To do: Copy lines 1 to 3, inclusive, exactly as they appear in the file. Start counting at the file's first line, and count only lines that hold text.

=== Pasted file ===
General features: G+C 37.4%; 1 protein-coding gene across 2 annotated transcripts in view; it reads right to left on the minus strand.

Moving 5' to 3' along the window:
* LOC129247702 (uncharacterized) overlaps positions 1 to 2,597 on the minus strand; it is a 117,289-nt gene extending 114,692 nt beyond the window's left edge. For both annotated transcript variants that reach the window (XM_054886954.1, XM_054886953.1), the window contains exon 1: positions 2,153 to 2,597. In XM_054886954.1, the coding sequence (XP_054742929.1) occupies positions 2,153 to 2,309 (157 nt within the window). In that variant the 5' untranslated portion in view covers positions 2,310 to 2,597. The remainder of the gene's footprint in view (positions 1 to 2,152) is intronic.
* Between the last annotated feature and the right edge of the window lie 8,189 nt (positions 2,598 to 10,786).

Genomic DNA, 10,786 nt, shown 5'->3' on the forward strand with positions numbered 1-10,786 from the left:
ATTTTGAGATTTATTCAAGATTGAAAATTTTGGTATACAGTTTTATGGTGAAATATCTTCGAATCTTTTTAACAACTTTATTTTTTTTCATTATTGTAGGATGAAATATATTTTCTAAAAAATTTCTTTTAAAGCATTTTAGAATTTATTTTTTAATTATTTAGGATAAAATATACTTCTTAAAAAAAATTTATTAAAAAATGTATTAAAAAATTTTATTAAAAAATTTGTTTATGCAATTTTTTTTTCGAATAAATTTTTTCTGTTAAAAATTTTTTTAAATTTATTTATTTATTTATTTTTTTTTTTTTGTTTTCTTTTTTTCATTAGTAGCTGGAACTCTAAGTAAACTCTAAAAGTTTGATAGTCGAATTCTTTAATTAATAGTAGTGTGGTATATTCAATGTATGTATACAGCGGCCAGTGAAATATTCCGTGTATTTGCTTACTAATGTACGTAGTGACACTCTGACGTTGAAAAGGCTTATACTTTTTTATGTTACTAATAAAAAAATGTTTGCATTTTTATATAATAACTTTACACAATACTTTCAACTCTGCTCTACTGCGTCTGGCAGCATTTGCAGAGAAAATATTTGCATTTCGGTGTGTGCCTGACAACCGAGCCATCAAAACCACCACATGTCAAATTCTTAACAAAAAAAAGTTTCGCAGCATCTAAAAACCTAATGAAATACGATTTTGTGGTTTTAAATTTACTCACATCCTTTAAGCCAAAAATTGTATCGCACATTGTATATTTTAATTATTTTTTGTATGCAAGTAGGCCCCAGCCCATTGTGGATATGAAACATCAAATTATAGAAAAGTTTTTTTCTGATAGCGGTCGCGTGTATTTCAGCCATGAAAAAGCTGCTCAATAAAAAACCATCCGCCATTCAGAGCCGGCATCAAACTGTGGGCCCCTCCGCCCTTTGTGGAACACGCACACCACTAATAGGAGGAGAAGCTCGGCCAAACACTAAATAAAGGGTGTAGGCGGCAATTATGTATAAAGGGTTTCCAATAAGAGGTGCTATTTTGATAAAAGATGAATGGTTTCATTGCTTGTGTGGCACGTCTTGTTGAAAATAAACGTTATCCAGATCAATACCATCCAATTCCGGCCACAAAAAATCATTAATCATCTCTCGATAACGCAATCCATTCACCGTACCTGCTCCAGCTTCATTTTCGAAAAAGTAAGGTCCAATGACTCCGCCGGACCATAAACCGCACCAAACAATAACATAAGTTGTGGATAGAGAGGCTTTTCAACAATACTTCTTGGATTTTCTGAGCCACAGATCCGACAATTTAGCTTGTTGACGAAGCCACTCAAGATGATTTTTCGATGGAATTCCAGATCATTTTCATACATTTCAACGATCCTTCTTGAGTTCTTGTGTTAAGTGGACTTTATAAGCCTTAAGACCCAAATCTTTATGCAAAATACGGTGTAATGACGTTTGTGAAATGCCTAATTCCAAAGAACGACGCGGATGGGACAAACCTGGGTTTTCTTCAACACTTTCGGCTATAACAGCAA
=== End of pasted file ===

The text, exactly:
General features: G+C 37.4%; 1 protein-coding gene across 2 annotated transcripts in view; it reads right to left on the minus strand.

Moving 5' to 3' along the window:
* LOC129247702 (uncharacterized) overlaps positions 1 to 2,597 on the minus strand; it is a 117,289-nt gene extending 114,692 nt beyond the window's left edge. For both annotated transcript variants that reach the window (XM_054886954.1, XM_054886953.1), the window contains exon 1: positions 2,153 to 2,597. In XM_054886954.1, the coding sequence (XP_054742929.1) occupies positions 2,153 to 2,309 (157 nt within the window). In that variant the 5' untranslated portion in view covers positions 2,310 to 2,597. The remainder of the gene's footprint in view (positions 1 to 2,152) is intronic.